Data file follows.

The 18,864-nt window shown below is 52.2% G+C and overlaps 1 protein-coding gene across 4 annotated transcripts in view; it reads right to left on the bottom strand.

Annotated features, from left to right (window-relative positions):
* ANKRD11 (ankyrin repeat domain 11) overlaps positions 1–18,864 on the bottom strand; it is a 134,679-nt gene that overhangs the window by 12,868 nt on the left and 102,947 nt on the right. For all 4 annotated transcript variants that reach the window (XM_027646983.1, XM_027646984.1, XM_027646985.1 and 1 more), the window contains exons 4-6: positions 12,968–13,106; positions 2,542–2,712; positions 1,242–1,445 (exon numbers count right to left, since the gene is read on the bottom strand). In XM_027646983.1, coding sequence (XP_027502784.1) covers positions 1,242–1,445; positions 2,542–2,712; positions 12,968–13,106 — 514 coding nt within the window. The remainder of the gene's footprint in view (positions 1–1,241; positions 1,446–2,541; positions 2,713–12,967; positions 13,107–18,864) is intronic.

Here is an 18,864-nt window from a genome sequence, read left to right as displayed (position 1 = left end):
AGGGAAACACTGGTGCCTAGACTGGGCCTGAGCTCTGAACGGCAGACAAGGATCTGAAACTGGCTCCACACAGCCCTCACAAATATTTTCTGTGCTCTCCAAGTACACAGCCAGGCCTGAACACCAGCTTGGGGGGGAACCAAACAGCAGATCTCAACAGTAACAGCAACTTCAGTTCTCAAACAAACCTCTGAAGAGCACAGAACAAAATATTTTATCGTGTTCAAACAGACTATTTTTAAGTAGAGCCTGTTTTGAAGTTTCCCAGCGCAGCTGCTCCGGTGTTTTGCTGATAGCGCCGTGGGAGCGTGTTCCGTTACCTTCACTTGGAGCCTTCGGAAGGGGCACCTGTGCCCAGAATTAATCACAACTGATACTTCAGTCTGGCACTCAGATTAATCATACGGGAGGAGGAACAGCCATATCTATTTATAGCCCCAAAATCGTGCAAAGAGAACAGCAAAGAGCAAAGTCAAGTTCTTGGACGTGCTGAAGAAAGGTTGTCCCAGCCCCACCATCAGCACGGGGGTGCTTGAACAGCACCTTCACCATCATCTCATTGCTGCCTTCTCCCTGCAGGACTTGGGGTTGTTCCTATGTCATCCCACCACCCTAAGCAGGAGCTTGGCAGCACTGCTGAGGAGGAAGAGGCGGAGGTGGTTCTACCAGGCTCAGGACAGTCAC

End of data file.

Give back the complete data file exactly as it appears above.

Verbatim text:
The 18,864-nt window shown below is 52.2% G+C and overlaps 1 protein-coding gene across 4 annotated transcripts in view; it reads right to left on the bottom strand.

Annotated features, from left to right (window-relative positions):
* ANKRD11 (ankyrin repeat domain 11) overlaps positions 1–18,864 on the bottom strand; it is a 134,679-nt gene that overhangs the window by 12,868 nt on the left and 102,947 nt on the right. For all 4 annotated transcript variants that reach the window (XM_027646983.1, XM_027646984.1, XM_027646985.1 and 1 more), the window contains exons 4-6: positions 12,968–13,106; positions 2,542–2,712; positions 1,242–1,445 (exon numbers count right to left, since the gene is read on the bottom strand). In XM_027646983.1, coding sequence (XP_027502784.1) covers positions 1,242–1,445; positions 2,542–2,712; positions 12,968–13,106 — 514 coding nt within the window. The remainder of the gene's footprint in view (positions 1–1,241; positions 1,446–2,541; positions 2,713–12,967; positions 13,107–18,864) is intronic.

Here is an 18,864-nt window from a genome sequence, read left to right as displayed (position 1 = left end):
AGGGAAACACTGGTGCCTAGACTGGGCCTGAGCTCTGAACGGCAGACAAGGATCTGAAACTGGCTCCACACAGCCCTCACAAATATTTTCTGTGCTCTCCAAGTACACAGCCAGGCCTGAACACCAGCTTGGGGGGGAACCAAACAGCAGATCTCAACAGTAACAGCAACTTCAGTTCTCAAACAAACCTCTGAAGAGCACAGAACAAAATATTTTATCGTGTTCAAACAGACTATTTTTAAGTAGAGCCTGTTTTGAAGTTTCCCAGCGCAGCTGCTCCGGTGTTTTGCTGATAGCGCCGTGGGAGCGTGTTCCGTTACCTTCACTTGGAGCCTTCGGAAGGGGCACCTGTGCCCAGAATTAATCACAACTGATACTTCAGTCTGGCACTCAGATTAATCATACGGGAGGAGGAACAGCCATATCTATTTATAGCCCCAAAATCGTGCAAAGAGAACAGCAAAGAGCAAAGTCAAGTTCTTGGACGTGCTGAAGAAAGGTTGTCCCAGCCCCACCATCAGCACGGGGGTGCTTGAACAGCACCTTCACCATCATCTCATTGCTGCCTTCTCCCTGCAGGACTTGGGGTTGTTCCTATGTCATCCCACCACCCTAAGCAGGAGCTTGGCAGCACTGCTGAGGAGGAAGAGGCGGAGGTGGTTCTACCAGGCTCAGGACAGTCAC